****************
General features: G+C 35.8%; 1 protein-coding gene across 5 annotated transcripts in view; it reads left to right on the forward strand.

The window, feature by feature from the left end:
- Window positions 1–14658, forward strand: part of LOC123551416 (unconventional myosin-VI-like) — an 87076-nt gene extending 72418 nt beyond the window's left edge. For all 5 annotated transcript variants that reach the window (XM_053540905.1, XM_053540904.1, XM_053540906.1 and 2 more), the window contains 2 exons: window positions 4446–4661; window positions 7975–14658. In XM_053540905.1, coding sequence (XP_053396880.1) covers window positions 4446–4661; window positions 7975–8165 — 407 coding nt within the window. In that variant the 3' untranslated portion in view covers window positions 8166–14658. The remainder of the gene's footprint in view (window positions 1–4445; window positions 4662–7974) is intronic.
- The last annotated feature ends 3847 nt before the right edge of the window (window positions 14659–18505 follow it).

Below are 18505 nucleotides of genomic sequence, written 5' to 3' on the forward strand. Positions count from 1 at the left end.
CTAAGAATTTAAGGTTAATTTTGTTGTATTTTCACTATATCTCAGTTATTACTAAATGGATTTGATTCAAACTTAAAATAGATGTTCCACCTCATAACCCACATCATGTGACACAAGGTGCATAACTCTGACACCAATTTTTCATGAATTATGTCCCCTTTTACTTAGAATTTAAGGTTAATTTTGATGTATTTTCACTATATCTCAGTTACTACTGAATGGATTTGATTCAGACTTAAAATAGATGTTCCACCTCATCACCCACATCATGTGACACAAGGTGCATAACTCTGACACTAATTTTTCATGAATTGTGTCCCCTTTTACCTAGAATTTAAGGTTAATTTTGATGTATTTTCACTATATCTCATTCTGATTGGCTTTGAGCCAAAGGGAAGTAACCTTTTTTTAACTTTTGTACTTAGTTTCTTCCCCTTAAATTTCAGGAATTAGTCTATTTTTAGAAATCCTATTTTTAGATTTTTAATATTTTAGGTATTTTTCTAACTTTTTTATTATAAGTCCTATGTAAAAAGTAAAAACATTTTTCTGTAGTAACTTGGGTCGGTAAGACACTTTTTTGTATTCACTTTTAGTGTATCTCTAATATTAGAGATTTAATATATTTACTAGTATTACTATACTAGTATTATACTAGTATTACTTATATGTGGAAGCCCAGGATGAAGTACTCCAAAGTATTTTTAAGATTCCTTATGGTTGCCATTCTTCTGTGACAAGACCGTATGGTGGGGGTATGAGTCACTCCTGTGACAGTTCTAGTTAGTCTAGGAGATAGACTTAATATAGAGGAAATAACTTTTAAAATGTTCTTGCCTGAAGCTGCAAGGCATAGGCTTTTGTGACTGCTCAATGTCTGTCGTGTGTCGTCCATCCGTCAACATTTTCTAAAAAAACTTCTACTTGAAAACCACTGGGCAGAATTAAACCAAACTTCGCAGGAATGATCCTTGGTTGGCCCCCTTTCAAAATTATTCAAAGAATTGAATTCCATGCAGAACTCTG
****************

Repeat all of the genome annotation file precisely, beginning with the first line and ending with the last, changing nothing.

General features: G+C 35.8%; 1 protein-coding gene across 5 annotated transcripts in view; it reads left to right on the forward strand.

The window, feature by feature from the left end:
- Window positions 1–14658, forward strand: part of LOC123551416 (unconventional myosin-VI-like) — an 87076-nt gene extending 72418 nt beyond the window's left edge. For all 5 annotated transcript variants that reach the window (XM_053540905.1, XM_053540904.1, XM_053540906.1 and 2 more), the window contains 2 exons: window positions 4446–4661; window positions 7975–14658. In XM_053540905.1, coding sequence (XP_053396880.1) covers window positions 4446–4661; window positions 7975–8165 — 407 coding nt within the window. In that variant the 3' untranslated portion in view covers window positions 8166–14658. The remainder of the gene's footprint in view (window positions 1–4445; window positions 4662–7974) is intronic.
- The last annotated feature ends 3847 nt before the right edge of the window (window positions 14659–18505 follow it).

Below are 18505 nucleotides of genomic sequence, written 5' to 3' on the forward strand. Positions count from 1 at the left end.
CTAAGAATTTAAGGTTAATTTTGTTGTATTTTCACTATATCTCAGTTATTACTAAATGGATTTGATTCAAACTTAAAATAGATGTTCCACCTCATAACCCACATCATGTGACACAAGGTGCATAACTCTGACACCAATTTTTCATGAATTATGTCCCCTTTTACTTAGAATTTAAGGTTAATTTTGATGTATTTTCACTATATCTCAGTTACTACTGAATGGATTTGATTCAGACTTAAAATAGATGTTCCACCTCATCACCCACATCATGTGACACAAGGTGCATAACTCTGACACTAATTTTTCATGAATTGTGTCCCCTTTTACCTAGAATTTAAGGTTAATTTTGATGTATTTTCACTATATCTCATTCTGATTGGCTTTGAGCCAAAGGGAAGTAACCTTTTTTTAACTTTTGTACTTAGTTTCTTCCCCTTAAATTTCAGGAATTAGTCTATTTTTAGAAATCCTATTTTTAGATTTTTAATATTTTAGGTATTTTTCTAACTTTTTTATTATAAGTCCTATGTAAAAAGTAAAAACATTTTTCTGTAGTAACTTGGGTCGGTAAGACACTTTTTTGTATTCACTTTTAGTGTATCTCTAATATTAGAGATTTAATATATTTACTAGTATTACTATACTAGTATTATACTAGTATTACTTATATGTGGAAGCCCAGGATGAAGTACTCCAAAGTATTTTTAAGATTCCTTATGGTTGCCATTCTTCTGTGACAAGACCGTATGGTGGGGGTATGAGTCACTCCTGTGACAGTTCTAGTTAGTCTAGGAGATAGACTTAATATAGAGGAAATAACTTTTAAAATGTTCTTGCCTGAAGCTGCAAGGCATAGGCTTTTGTGACTGCTCAATGTCTGTCGTGTGTCGTCCATCCGTCAACATTTTCTAAAAAAACTTCTACTTGAAAACCACTGGGCAGAATTAAACCAAACTTCGCAGGAATGATCCTTGGTTGGCCCCCTTTCAAAATTATTCAAAGAATTGAATTCCATGCAGAACTCTG